Providing multiple command line (telnet) interfaces to control an application - Networking

This is a discussion on Providing multiple command line (telnet) interfaces to control an application - Networking ; I am porting an application to uClinux which I want to be able to control via telnet. Actually, I want to allow multiple simultaneous telnet sessions that all control the same instance of the program (or at least the same ...

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Thread: Providing multiple command line (telnet) interfaces to control an application

  1. Providing multiple command line (telnet) interfaces to control an application

    I am porting an application to uClinux which I want to be able to
    control via telnet. Actually, I want to allow multiple simultaneous
    telnet sessions that all control the same instance of the program (or
    at
    least the same "core" of the program). I can run multiple instances
    of
    the program, but then I have to figure out which one should control
    the
    hardware. I am interested in any suggestions about how to do this.

    Background: The original (non uClinux) version supported multiple
    command line interfaces. For the sake of argument, think of it as
    having a quad-uart, with each uart connected to a separate serial
    terminal. A single executable serviced all of the terminals, polling
    each in turn, processing commands, updating values in memory, and
    controlling hardware. Because everything was done from a single
    executable, a command could be entered from any one of the terminals
    and
    it would update the same values in memory and control the same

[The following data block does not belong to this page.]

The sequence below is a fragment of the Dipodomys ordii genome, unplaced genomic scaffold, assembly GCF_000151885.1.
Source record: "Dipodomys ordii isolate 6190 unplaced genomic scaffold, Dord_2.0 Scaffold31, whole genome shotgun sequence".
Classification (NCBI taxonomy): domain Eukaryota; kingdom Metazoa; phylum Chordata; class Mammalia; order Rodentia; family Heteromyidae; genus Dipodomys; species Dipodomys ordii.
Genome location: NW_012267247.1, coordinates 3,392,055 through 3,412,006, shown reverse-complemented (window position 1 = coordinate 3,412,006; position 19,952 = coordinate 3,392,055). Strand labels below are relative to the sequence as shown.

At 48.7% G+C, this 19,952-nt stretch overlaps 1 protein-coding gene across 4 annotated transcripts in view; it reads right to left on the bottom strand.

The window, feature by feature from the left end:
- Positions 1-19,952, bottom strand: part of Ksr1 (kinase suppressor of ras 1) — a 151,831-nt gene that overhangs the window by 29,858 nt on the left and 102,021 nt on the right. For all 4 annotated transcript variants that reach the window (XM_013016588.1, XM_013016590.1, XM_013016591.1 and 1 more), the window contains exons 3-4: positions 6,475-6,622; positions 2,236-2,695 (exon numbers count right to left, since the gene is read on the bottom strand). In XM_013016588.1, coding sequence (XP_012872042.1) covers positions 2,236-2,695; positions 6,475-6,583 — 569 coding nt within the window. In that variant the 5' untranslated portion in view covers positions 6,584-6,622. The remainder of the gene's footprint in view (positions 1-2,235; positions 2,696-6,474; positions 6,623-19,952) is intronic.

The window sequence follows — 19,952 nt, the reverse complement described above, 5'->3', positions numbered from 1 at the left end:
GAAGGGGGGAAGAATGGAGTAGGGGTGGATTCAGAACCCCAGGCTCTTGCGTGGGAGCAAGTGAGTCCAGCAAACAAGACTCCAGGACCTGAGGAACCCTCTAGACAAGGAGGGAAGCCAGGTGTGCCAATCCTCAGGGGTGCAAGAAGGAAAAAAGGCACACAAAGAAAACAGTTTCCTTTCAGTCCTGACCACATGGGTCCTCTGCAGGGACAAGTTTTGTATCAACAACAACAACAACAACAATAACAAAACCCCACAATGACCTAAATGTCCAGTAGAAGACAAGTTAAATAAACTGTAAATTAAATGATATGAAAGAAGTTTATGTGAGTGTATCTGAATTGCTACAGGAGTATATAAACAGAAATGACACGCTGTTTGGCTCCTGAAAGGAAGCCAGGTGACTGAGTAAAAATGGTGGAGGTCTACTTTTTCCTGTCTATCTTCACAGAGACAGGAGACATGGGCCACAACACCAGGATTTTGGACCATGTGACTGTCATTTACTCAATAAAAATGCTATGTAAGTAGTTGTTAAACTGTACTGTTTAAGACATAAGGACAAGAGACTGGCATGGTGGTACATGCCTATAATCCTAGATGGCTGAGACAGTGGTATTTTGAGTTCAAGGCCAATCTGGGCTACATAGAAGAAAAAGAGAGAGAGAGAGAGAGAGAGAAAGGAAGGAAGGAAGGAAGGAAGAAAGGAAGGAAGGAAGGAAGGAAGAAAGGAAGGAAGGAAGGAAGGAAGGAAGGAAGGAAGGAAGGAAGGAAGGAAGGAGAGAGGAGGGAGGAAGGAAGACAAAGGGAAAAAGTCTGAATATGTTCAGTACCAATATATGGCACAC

hardware.

    My initial uClinux port runs fine using the serial port as a command
    line interface (there is only one serial port in this version of the
    hardware). I can also telnet to uClinux (getting the msh shell from
    BusyBox) and run it from there. I can create multiple telnet sessions
    and run a separate instance of the program from each. That is almost
    what I am looking for, except that I have a completely separate
    instance
    of the executable running for the serial port and each of the telnet
    sessions, and no good way to keep a common set of values in memory nor
    to determine which instance of the program should control the
    hardware.

    It seems to me that I need to break my application into at least two
    executables, a "core" that would control the hardware, and a separate
    program that would communicate with the core and provide a command
    line
    interface (a custom shell). This would be very similar in concept to
    the Linux kernel and having multiple consoles running Bash. I am
    struggling to figure out the best way to make the core and custom
    shell
    communicate. I would be grateful for any suggestions.

    -----------------

    I have considered a variety of options for making the core and custom
    shell communicate, but I don't understand the "Unix Way" of doing
    things
    well enough to know which to pursue. The following are some of my
    thoughts; they may or may not make sense.

    Because the original application already knows how to service multiple
    command line interfaces, it seems like it would be straightforward to
    make the "core" provide four virtual serial ports (to correspond with
    the original quad uart) and make each instance of the custom shell